The meaninglessness of playoff toughness

Andrew Bynum and Pau GasolAndrew D. Bernstein/NBAE/Getty Images

Whose job was it to inspire Pau Gasol and Andrew Bynum? They failed.

Every playoffs, we talk about mental toughness. This is the time of year when we curse the memory of legendary softies who rolled over and played dead (Charles Smith comes to mind) and praise the real men who take over when the chips are down (right this way, Mr. Bryant). This is the time of high pain thresholds, a willingness to take -- and make -- the big shots.

This is a time to throw away your metaphors of basketball as a game and usher in the language of war. (There are some players who wave the white flag when things get tough; the other kind wins titles.)

It would be a cinch to create mental toughness rankings, based on reputation. If you had done so a month ago, as the playoffs started, that list would have been led by the two-time defending champion Lakers who would have been trailed closely by the battle-tested "ubuntu" Celtics and the placid-in-the-eye-of-the-hurricane Spurs.

Everyone saw Dirk Nowitzki's Mavericks fold like a house of cards, a first seed falling to a last, in the first round against the Warriors. That's no small part of why they were a popular pick to be upset in the first round this year -- they fold. They would have been last in the rankings.

Joining Dallas near the bottom would have been the Miami Heat, who are led by the NBA player who has most commonly been called "quitter," LeBron James.

What a difference a month makes

Those mythical rankings of April 15 would have been blown to bits by now. Most amazingly, of the playoffs' remaining stars, the reputed cupcakes Dirk Nowitzki and James are smiling the broadest, while the "not battle-tested enough" Bulls, Thunder, Grizzlies and Hawks are very much still alive.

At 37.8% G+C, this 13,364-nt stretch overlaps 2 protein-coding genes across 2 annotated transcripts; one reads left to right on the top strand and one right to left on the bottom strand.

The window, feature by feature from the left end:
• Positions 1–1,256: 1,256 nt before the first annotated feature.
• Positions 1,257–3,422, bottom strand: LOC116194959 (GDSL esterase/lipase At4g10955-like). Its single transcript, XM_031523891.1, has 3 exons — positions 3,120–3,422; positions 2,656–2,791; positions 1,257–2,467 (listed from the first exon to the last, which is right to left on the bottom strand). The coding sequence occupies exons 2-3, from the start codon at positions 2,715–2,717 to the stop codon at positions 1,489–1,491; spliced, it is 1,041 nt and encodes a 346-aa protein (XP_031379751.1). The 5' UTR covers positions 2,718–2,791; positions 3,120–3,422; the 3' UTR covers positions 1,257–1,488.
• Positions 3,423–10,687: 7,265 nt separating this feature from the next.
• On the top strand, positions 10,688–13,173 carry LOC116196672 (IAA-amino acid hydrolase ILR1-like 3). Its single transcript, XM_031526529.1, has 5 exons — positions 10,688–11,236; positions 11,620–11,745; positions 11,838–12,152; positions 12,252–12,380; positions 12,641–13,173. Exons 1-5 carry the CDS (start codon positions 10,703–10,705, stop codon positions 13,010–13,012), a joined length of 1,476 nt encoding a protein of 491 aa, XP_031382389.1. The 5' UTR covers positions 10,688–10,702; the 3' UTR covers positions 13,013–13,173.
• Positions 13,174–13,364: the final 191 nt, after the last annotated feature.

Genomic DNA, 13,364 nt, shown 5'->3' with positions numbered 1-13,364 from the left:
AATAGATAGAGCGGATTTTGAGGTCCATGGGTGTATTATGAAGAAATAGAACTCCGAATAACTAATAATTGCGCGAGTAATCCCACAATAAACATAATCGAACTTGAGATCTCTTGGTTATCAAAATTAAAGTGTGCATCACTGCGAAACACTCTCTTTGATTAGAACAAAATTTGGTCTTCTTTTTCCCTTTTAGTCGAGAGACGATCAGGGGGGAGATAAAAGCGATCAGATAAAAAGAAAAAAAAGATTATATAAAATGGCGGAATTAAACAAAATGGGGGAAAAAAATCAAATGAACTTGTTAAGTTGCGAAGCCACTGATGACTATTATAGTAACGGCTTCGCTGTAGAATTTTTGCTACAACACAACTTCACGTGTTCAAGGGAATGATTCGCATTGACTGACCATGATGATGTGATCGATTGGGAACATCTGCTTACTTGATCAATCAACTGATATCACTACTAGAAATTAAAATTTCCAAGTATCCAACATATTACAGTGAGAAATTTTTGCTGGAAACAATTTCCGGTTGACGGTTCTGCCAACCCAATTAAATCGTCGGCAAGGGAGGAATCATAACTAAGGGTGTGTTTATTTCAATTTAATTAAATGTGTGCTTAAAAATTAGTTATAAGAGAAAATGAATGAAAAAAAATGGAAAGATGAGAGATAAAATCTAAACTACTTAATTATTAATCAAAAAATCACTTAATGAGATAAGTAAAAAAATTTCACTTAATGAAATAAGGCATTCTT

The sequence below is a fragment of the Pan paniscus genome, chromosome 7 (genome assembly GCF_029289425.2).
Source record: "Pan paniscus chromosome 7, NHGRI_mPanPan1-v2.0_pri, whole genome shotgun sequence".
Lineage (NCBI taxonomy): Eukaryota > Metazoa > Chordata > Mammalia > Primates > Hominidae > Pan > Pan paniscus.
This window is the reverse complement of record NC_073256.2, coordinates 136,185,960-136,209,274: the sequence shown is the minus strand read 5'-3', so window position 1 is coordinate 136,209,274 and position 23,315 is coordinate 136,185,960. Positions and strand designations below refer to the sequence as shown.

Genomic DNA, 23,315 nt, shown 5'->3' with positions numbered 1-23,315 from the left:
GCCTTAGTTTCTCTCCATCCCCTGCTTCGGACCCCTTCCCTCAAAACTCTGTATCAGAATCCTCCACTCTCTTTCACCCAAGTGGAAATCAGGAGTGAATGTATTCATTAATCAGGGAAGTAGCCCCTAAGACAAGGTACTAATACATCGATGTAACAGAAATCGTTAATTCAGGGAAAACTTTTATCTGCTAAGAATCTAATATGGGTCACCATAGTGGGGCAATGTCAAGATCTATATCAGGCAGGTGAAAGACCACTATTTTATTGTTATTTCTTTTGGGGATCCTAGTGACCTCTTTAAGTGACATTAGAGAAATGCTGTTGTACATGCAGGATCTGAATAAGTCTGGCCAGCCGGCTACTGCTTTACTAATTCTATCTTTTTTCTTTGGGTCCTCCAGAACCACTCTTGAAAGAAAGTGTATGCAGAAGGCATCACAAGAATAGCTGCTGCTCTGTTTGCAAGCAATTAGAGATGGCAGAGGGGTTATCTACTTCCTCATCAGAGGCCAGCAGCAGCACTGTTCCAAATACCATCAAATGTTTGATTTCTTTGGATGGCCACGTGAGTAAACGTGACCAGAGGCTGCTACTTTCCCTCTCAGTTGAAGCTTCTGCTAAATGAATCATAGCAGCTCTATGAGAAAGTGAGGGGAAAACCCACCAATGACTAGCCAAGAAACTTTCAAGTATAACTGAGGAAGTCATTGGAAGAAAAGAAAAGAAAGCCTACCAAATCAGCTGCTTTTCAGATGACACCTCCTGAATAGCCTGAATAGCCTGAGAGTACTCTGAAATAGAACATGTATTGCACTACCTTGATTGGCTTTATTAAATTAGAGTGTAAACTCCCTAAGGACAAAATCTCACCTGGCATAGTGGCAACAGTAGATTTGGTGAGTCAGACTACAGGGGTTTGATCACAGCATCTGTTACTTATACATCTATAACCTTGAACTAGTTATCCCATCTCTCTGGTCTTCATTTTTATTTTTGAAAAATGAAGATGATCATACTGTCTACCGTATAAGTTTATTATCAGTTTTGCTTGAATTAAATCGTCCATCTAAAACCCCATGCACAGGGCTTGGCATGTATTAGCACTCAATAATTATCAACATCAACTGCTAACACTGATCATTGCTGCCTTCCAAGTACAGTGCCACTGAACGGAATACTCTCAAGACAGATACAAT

The Spurs lost in the first round, the Lakers were shattered in every way imaginable, and the Celtics are on video hollering at each other in timeouts.

The Lakers have leadership, of a kind

Kobe Bryant is hailed as one of the NBA's great leaders. Phil Jackson is almost certainly the best coach in NBA history. As president of the Players Association, Derek Fisher has literally been voted the leader of the NBA's players -- and might be the NBA player most valued for his contributions beyond actually playing.

And yet, with Andrew Bynum's out-of-control quotes and elbows, Pau Gasol's badly broken spirit, and a series of mental breakdowns from Ron Artest, Lamar Odom and Matt Barnes -- it's impossible to a find a team more overtly lacking leadership.

What happened?

It all comes down to how you define leadership. As the most skilled, hardest working and gutsiest, I suspect Bryant has fulfilled the duties of a leader as he sees them. He assigned himself the big responsibilities. He did the hard things.

Wanted: inspiration

A few years ago, David Thorpe shared with me words that I'm certain have the potential to change teams of every kind: The measure of a leader is how much he inspires his followers.

That is why the Lakers lost this series. Kobe Bryant's injuries have kept him from his best, and it was time for the Lakers to explore their other super-talents. Just when it was time to see what Gasol and Bynum could do, the big men had tiny inspiration.

They demonstrated their disaffection in different ways, Gasol with a pouting half-heartedness, Bynum with various escalating forms of fury.